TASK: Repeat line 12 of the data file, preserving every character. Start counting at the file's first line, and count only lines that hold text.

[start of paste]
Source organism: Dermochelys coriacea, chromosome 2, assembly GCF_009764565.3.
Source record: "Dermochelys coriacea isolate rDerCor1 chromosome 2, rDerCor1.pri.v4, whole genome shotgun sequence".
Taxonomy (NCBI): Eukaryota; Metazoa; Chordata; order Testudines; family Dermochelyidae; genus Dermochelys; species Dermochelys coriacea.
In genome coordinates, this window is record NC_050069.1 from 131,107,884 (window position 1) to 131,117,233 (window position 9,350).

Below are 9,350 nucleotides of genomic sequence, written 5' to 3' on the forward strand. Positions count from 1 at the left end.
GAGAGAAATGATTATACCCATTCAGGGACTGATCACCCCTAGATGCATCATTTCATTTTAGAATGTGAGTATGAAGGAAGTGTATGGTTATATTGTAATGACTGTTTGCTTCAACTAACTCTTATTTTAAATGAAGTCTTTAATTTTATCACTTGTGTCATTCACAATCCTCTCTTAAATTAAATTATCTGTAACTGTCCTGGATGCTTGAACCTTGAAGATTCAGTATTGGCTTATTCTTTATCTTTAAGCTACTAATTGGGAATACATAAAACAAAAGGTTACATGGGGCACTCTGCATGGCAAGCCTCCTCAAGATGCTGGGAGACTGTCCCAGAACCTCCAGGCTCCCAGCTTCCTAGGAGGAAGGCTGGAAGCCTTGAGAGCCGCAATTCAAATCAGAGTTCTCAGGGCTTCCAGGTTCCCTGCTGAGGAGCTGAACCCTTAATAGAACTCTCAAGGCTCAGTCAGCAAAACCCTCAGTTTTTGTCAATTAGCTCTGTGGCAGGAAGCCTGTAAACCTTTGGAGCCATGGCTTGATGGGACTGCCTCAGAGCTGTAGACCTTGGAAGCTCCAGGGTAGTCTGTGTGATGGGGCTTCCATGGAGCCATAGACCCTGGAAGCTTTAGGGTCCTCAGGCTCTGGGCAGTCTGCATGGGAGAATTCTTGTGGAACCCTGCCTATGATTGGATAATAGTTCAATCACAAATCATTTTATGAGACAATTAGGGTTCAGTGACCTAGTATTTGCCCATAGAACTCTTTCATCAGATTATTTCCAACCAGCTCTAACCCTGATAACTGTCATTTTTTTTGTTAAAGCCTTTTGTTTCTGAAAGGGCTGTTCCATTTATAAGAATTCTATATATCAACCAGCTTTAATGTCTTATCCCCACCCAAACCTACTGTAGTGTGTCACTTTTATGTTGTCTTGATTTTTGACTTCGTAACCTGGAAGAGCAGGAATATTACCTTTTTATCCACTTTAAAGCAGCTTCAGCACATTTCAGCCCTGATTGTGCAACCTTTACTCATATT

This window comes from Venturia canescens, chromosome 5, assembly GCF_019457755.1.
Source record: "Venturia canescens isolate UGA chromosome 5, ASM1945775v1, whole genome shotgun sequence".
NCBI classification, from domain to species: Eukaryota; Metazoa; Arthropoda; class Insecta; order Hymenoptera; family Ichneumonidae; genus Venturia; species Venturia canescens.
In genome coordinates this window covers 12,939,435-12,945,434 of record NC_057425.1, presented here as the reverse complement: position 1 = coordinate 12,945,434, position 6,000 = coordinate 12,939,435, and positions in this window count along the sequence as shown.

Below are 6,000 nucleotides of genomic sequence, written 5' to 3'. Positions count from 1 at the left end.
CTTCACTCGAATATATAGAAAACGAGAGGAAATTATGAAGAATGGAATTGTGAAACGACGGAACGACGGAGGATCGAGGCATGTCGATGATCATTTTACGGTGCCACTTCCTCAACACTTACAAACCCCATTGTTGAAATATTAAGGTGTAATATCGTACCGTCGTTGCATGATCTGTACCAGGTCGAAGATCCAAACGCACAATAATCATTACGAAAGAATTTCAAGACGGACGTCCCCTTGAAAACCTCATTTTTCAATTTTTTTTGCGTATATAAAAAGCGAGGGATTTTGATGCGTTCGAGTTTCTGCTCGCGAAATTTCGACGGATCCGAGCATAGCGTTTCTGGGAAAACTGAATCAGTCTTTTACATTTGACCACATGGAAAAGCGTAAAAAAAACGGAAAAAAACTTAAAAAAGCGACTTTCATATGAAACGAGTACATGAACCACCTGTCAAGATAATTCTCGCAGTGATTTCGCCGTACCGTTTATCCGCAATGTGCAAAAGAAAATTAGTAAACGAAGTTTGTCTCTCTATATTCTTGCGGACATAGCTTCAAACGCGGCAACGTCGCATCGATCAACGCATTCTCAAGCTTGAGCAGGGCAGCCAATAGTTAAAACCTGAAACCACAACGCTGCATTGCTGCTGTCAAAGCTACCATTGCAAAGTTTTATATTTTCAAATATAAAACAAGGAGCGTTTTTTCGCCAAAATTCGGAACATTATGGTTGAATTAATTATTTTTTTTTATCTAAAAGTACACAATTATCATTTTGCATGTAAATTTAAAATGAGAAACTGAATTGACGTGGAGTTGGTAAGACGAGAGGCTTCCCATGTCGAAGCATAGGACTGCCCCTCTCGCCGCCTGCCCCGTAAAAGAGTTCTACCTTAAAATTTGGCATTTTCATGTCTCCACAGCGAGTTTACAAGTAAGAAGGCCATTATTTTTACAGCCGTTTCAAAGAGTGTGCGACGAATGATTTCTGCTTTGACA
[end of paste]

CTTCACTCGAATATATAGAAAACGAGAGGAAATTATGAAGAATGGAATTGTGAAACGACGGAACGACGGAGGATCGAGGCATGTCGATGATCATTTTACGGTGCCACTTCCTCAACACTTACAAACCCCATTGTTGAAATATTAAGGTGTAATATCGTACCGTCGTTGCATGATCTGTACCAGGTCGAAGATCCAAACGCACAATAATCATTACGAAAGAATTTCAAGACGGACGTCCCCTTGAAAACCTCATTTTTCAATTTTTTTTGCGTATATAAAAAGCGAGGGATTTTGATGCGTTCGAGTTTCTGCTCGCGAAATTTCGACGGATCCGAGCATAGCGTTTCTGGGAAAACTGAATCAGTCTTTTACATTTGACCACATGGAAAAGCGTAAAAAAAACGGAAAAAAACTTAAAAAAGCGACTTTCATATGAAACGAGTACATGAACCACCTGTCAAGATAATTCTCGCAGTGATTTCGCCGTACCGTTTATCCGCAATGTGCAAAAGAAAATTAGTAAACGAAGTTTGTCTCTCTATATTCTTGCGGACATAGCTTCAAACGCGGCAACGTCGCATCGATCAACGCATTCTCAAGCTTGAGCAGGGCAGCCAATAGTTAAAACCTGAAACCACAACGCTGCATTGCTGCTGTCAAAGCTACCATTGCAAAGTTTTATATTTTCAAATATAAAACAAGGAGCGTTTTTTCGCCAAAATTCGGAACATTATGGTTGAATTAATTATTTTTTTTTATCTAAAAGTACACAATTATCATTTTGCATGTAAATTTAAAATGAGAAACTGAATTGACGTGGAGTTGGTAAGACGAGAGGCTTCCCATGTCGAAGCATAGGACTGCCCCTCTCGCCGCCTGCCCCGTAAAAGAGTTCTACCTTAAAATTTGGCATTTTCATGTCTCCACAGCGAGTTTACAAGTAAGAAGGCCATTATTTTTACAGCCGTTTCAAAGAGTGTGCGACGAATGATTTCTGCTTTGACA